But was it delicious enough to make U Lípy the best restaurant in the Czech Republic? Not a chance. Yet according to the voting public that decided the rankings for Pavel Maurer's 2008 Grand Restaurant Guide, it's the number one restaurant in the country.

A couple of decades ago, the accolade might have made sense. Today, it can only reflect a certain local nostalgia for a time when dining out was predictable and uncomplicated by foreign influence, a time when a meal at a restaurant was truly special.

No one's going to deny that U Lípy is still, in its own way, very special. But after my last couple of trips to Stodůlky, I've come away feeling very grateful that we now have a few other options, too.

U Lípy
Plzeňská 237
Praha 13 - Stodůlky
Tel: +420 251 620 009



Friday, February 8, 2008

Valentine's Day Dinner

Looking for someplace to take your (potential) lover for Valentine's Day? On February 14th, Prague's restaurants will be awash with special menus, red roses, and in one case at least, complimentary condoms.

Here's a fairly exhaustive list of the kitschy goings-on to be held around town this Valentine's:

Alcron / La Rotonde - Each of the Radisson SAS restaurants will offer different four-course "his 'n' hers" menus. Highlights: At Alcron, raw oysters (for him) and scallops and crayfish in champagne soup (for her); at La Rotonde, beef tournedos Rossini with seared foie gras and truffle sauce (to share). Price per couple: 4000 CZK (Alcron) / 3400 CZK (La Rotonde).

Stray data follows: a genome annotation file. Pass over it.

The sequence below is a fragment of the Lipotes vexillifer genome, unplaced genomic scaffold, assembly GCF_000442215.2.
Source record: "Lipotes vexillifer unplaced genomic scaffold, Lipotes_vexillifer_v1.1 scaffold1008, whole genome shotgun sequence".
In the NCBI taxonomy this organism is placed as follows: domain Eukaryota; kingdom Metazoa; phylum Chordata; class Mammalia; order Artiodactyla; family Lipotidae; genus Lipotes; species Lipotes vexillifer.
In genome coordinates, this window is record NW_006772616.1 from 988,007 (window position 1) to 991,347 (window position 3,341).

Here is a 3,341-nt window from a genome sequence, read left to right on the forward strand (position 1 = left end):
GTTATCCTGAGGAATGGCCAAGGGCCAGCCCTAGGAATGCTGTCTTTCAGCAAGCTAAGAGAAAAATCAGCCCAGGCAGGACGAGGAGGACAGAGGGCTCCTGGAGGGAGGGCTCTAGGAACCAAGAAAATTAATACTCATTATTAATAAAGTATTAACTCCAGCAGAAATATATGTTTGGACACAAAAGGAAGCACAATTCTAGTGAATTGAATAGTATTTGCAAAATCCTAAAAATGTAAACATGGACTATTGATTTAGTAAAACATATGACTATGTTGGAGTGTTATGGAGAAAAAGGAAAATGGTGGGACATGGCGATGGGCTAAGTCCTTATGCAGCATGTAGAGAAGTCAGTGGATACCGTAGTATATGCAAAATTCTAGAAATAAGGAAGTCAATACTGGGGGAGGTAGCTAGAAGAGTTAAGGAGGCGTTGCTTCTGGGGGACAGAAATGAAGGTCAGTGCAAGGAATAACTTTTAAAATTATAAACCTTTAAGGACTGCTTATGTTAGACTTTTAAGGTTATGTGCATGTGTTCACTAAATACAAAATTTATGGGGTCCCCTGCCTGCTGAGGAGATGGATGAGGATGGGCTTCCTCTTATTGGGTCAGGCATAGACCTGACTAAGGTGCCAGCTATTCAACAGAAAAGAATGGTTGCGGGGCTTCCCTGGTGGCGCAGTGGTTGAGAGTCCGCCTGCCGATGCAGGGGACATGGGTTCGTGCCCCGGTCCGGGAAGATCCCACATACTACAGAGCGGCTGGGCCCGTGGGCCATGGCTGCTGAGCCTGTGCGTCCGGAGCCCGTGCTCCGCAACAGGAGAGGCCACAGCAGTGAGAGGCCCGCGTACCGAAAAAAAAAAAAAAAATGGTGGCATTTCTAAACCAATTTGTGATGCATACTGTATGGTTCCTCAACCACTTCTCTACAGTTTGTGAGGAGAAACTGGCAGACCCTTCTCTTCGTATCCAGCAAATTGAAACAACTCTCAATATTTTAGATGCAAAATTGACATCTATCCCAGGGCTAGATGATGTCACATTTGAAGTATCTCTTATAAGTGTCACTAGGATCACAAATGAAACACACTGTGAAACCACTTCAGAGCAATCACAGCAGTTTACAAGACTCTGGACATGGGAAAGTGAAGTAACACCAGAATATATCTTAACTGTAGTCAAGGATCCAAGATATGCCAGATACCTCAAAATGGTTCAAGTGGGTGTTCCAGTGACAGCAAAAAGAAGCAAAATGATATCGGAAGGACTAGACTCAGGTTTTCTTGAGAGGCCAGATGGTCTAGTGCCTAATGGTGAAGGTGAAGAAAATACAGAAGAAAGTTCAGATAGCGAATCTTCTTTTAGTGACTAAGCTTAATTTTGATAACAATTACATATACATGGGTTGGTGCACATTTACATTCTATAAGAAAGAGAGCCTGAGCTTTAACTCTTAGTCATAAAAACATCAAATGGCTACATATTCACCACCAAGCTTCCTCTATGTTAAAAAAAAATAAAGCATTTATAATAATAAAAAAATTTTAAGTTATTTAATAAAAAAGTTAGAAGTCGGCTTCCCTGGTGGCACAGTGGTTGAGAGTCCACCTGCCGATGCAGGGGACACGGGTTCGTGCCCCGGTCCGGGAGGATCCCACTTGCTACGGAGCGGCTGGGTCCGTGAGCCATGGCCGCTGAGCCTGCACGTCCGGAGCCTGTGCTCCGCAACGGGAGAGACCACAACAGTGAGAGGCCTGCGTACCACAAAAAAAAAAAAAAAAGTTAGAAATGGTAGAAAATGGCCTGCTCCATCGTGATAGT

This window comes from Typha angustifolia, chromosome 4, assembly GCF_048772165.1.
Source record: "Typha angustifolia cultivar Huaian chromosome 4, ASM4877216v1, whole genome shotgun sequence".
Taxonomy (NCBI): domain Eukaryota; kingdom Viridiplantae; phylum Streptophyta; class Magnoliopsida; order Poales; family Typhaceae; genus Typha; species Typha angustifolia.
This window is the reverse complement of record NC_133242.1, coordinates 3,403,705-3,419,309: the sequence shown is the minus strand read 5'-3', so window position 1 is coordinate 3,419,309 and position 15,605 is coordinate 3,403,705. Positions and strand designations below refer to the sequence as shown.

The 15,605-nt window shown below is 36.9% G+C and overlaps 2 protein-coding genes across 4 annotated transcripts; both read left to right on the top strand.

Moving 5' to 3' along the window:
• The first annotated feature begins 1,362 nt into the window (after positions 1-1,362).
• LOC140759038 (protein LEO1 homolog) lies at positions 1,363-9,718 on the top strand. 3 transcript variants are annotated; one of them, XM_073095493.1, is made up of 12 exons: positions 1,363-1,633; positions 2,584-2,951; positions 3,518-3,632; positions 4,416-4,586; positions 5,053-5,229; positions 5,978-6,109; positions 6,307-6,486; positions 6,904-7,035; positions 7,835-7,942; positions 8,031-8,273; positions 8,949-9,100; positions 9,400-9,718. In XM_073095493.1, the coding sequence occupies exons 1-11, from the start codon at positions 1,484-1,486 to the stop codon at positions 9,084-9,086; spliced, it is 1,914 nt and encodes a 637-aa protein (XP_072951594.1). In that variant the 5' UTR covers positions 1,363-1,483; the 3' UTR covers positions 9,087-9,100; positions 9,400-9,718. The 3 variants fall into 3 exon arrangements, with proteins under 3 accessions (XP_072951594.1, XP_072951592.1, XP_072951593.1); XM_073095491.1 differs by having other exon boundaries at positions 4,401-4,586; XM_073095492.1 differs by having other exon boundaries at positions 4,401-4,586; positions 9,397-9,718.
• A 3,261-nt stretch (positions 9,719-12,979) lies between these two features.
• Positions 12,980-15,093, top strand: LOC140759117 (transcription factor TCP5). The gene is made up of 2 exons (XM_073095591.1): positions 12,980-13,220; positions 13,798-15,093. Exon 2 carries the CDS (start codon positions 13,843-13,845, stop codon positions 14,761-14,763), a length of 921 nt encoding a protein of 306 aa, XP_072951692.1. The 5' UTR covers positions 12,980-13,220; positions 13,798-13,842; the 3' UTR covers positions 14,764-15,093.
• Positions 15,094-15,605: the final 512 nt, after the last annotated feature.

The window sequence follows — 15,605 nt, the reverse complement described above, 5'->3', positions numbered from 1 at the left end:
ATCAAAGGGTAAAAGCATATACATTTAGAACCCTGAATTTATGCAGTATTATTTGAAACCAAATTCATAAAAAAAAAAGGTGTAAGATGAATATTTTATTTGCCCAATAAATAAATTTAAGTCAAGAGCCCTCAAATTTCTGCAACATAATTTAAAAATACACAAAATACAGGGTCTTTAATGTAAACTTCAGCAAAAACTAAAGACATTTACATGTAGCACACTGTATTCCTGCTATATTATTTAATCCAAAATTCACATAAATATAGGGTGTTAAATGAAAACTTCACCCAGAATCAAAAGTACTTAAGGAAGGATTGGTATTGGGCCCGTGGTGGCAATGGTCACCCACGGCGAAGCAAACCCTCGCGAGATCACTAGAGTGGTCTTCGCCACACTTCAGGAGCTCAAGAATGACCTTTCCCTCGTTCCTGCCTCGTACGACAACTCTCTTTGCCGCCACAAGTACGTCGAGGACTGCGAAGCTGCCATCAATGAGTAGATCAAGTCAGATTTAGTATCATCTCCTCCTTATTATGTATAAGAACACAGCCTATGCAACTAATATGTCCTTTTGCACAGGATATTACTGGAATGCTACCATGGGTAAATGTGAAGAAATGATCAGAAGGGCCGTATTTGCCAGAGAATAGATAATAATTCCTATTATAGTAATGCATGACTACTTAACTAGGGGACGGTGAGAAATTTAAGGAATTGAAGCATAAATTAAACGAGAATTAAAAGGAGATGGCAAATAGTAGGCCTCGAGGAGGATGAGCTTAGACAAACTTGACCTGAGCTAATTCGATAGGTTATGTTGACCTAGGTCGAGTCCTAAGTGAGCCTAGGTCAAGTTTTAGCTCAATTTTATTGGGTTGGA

Allegro - Choose between a four- and five- course Valentine's Day menu at this upscale Italian restaurant in the Four Seasons hotel. Price per person: 2500 CZK (four courses), 3600 CZK (four courses + wine pairing) / 2900 CZK (five courses), 4300 CZK (five courses + wine pairing).

Brasserie M - A special three-course menu for two. Highlights: An "aphrodisiac" duck fillet with ginger and Middle Eastern spices, chocolate fondant with passion fruit. Price per couple: 1750 CZK / 2250 CZK (with two glasses of champagne).

Chateau Mcely - The luxury castle retreat outside of Prague is offering a Valentine's Day package that includes a four-course dinner at their restaurant, Piano Nobile. Price per person: 1600 CZK, including dinner, welcome drink, chocolates and flowers, plus an invite to a screening of a romantic movie.

CzecHouse - A romantic five-course meal will be available at the spacious Hilton restaurant. Highlights: A trio of Valentine desserts - chocolate parfait with orange cream, mini pear tatin with port wine ice cream, and marinated pomegranate on honey yoghurt. Price per couple: 2950 CZK.

Essensia - The Asian-inspired restaurant at the Mandarin Oriental Hotel is putting together a five-course meal that includes a welcome cocktail (the "Valentini") and a small present for the lady. Highlights: Gratinated Fine de Claire oysters and caviar, crispy Peking duck and langoustine. Price per person: 1900 CZK.